The 18th century was the high watermark of parliamentary deliberation on the nature of the constitution, and the place of the people. Members of the House of Commons such as Fox, Pitt, and Burke, to name just a few of many, engaged with the central issue in a manner and with a seriousness not seen since. The issue was plain: the relationship between parliament and the people. Although the constitution was settled, parliamentarians knew it was a contingent and fragile settlement; they understood the tension between the constitutional concept of a sovereign representative parliament and a growing political awareness among the people, the real people. But was it adequate and could it be justifiable in light of political events at home and abroad; could it cope with and withstand the demands of a constitutionally conscious people?
Within the general question of the relationship between people and parliament, three themes were prominent.
- First: by political necessity, the voice of the people outside parliament had to be heard. Practical issues had to be settled. Such as: how should parliament take account of that voice, whether expressed at election or by other means? Should it be bound by a clear expression of public opinion? Was parliament bound by electoral mandates, or should it reserve the right to act as it thought best, even if that were contrary to the mandate or public opinion otherwise expressed? Behind such practical matters lay deeper divisions about the merits of the constitutional order.
- Second: whether the democratic element of the constitution ought to be expanded, a fuller sense of democracy embraced?
- Third: whether the people should be acknowledged as the true seat of sovereignty; and, if so, what would be the constitutional consequences?
Space allows just a few brief comments.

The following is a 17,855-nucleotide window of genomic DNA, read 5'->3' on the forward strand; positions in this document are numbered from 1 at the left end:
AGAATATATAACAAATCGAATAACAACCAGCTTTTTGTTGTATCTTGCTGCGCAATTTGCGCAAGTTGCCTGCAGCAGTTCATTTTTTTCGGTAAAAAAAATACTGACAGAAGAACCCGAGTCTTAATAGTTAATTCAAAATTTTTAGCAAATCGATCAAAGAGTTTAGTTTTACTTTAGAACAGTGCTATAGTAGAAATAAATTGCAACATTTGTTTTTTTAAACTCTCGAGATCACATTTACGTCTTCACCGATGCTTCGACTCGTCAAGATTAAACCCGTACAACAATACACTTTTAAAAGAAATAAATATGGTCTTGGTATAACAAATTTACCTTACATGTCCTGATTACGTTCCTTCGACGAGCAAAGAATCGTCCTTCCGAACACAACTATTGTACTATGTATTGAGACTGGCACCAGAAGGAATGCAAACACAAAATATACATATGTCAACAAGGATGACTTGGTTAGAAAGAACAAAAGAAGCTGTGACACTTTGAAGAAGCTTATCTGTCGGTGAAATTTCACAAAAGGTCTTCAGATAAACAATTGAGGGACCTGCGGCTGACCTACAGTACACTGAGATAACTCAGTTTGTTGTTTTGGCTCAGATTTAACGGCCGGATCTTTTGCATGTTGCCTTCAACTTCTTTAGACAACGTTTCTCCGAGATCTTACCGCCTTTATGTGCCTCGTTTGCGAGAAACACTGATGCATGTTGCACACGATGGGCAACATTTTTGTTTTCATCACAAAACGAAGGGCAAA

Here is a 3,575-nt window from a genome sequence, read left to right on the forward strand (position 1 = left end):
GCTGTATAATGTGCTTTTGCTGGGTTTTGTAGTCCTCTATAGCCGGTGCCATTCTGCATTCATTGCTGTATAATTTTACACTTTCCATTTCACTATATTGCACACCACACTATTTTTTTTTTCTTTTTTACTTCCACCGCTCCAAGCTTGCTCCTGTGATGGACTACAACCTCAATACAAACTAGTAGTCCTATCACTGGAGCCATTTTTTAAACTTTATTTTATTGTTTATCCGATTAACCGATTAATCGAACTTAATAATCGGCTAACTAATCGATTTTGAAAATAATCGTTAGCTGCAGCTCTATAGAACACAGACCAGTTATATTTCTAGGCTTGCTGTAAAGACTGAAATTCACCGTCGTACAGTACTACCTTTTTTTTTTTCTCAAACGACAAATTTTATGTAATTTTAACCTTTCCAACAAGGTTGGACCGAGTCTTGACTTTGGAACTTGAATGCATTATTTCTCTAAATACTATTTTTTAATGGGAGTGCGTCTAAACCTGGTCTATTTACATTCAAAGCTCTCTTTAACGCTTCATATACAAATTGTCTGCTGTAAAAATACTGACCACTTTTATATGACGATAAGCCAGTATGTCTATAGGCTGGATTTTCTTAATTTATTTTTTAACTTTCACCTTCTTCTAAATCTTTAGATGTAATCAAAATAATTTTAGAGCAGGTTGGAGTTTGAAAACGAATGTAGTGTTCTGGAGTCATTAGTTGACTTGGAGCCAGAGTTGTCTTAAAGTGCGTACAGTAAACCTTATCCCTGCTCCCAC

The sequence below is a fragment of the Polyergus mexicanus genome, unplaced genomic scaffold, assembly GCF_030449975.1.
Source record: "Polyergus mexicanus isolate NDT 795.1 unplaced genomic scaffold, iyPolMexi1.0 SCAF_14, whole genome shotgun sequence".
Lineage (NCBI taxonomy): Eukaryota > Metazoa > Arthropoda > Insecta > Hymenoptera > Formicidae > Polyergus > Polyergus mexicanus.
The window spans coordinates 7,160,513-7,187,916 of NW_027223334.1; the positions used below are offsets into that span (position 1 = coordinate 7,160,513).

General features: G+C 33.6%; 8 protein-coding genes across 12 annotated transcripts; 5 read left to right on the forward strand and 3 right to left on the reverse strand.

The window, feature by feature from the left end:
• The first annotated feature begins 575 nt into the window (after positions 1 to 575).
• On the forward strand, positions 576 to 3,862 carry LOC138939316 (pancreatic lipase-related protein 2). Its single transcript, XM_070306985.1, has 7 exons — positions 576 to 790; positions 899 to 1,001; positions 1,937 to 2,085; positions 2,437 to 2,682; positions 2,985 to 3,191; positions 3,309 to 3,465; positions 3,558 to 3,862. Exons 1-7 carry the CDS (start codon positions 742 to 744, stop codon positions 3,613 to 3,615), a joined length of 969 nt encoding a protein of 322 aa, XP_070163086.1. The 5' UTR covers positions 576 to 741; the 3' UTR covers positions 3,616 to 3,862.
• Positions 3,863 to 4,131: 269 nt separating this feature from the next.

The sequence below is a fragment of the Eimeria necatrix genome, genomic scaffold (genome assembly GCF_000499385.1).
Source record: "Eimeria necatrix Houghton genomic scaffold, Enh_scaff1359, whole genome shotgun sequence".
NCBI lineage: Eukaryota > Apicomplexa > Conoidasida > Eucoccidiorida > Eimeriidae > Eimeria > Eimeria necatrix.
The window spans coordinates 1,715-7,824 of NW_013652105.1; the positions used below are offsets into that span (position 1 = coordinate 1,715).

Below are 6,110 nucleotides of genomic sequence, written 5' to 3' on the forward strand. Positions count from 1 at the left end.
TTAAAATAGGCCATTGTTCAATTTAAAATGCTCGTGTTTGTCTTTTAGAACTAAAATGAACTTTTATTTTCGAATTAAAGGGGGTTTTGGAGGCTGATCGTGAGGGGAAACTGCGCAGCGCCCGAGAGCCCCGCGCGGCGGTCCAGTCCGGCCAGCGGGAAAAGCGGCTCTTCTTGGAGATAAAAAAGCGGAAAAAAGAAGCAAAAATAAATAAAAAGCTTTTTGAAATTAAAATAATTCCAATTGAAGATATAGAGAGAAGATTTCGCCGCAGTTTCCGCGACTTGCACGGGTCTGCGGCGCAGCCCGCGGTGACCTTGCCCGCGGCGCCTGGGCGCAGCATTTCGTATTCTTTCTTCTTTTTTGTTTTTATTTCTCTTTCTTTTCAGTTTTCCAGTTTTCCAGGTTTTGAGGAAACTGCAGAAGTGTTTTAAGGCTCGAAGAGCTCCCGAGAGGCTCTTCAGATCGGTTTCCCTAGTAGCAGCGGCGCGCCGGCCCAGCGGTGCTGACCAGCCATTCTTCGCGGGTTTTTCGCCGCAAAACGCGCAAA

Parliamentarians of the time demonstrated an understanding of the issue – the relationship between parliament and the people – an understanding of a quality, in my opinion, unmatched in later debates. Influenced perhaps by David Hume, whose writings they would have known, parliamentarians of the eighteenth century understood the fragility of the constitutional order. They grasped the unavoidable tensions between rule by representatives, aware they had nothing but popular opinion to support them, and the wish of the people to have more control over their own destinies.
Opinions were divided, with some arguing the traditional line that sound and effective government was best achieved within the mixed constitution, others that parliament could no longer resist the wishes of the people. It is true that the results at the end of the 18th century were fairly much to sustain the status quo, the mixed constitution, the notion of parliament as the sovereign representative authority, a limited franchise, and in general a minor role for the people. But things could have gone the other way; many argued for a fuller place for the people, a stronger notion of democracy.
Pitt and Burke were eloquent in defence of the mixed constitution and minimal democracy, partly because it worked well; and partly because history paints a bleak picture of direct democracy, to which the howls of the sovereign French mob, ringing through the kingdom, were living proof. But for the horrors unfolding before their eyes, the direct result, parliamentarians thought, of direct democracy, the case for constitutional reform could have won the day. Some like Burke, who had earlier moved tentatively towards fuller democracy, in light of the spectacle of the French experiment, were driven into obstinate opposition. The French revolution was a sobering lesson and a major force against constitutional reform. The French influence on British opinion is hard to over-state; without it the balance between people and parliament might have been adjusted.